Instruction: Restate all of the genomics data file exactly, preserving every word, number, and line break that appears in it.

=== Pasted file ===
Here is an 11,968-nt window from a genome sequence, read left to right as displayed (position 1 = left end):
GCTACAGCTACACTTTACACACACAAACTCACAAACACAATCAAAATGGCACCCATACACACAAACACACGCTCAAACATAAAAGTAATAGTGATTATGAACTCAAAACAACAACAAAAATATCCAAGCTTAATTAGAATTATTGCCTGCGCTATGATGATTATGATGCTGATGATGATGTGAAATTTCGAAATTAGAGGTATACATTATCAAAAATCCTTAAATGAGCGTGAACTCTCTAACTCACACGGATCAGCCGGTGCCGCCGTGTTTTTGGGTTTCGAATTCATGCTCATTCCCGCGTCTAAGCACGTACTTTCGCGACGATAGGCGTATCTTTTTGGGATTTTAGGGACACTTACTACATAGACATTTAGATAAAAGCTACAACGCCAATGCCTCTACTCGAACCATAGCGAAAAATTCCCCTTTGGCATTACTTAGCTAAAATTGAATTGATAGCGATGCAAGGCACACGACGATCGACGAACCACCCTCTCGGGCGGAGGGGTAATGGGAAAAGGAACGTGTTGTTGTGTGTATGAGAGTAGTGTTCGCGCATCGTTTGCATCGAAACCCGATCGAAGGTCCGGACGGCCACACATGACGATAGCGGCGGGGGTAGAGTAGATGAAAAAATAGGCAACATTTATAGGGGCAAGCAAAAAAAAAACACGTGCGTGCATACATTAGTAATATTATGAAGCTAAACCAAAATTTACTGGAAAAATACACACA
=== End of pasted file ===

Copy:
Here is an 11,968-nt window from a genome sequence, read left to right as displayed (position 1 = left end):
GCTACAGCTACACTTTACACACACAAACTCACAAACACAATCAAAATGGCACCCATACACACAAACACACGCTCAAACATAAAAGTAATAGTGATTATGAACTCAAAACAACAACAAAAATATCCAAGCTTAATTAGAATTATTGCCTGCGCTATGATGATTATGATGCTGATGATGATGTGAAATTTCGAAATTAGAGGTATACATTATCAAAAATCCTTAAATGAGCGTGAACTCTCTAACTCACACGGATCAGCCGGTGCCGCCGTGTTTTTGGGTTTCGAATTCATGCTCATTCCCGCGTCTAAGCACGTACTTTCGCGACGATAGGCGTATCTTTTTGGGATTTTAGGGACACTTACTACATAGACATTTAGATAAAAGCTACAACGCCAATGCCTCTACTCGAACCATAGCGAAAAATTCCCCTTTGGCATTACTTAGCTAAAATTGAATTGATAGCGATGCAAGGCACACGACGATCGACGAACCACCCTCTCGGGCGGAGGGGTAATGGGAAAAGGAACGTGTTGTTGTGTGTATGAGAGTAGTGTTCGCGCATCGTTTGCATCGAAACCCGATCGAAGGTCCGGACGGCCACACATGACGATAGCGGCGGGGGTAGAGTAGATGAAAAAATAGGCAACATTTATAGGGGCAAGCAAAAAAAAAACACGTGCGTGCATACATTAGTAATATTATGAAGCTAAACCAAAATTTACTGGAAAAATACACACA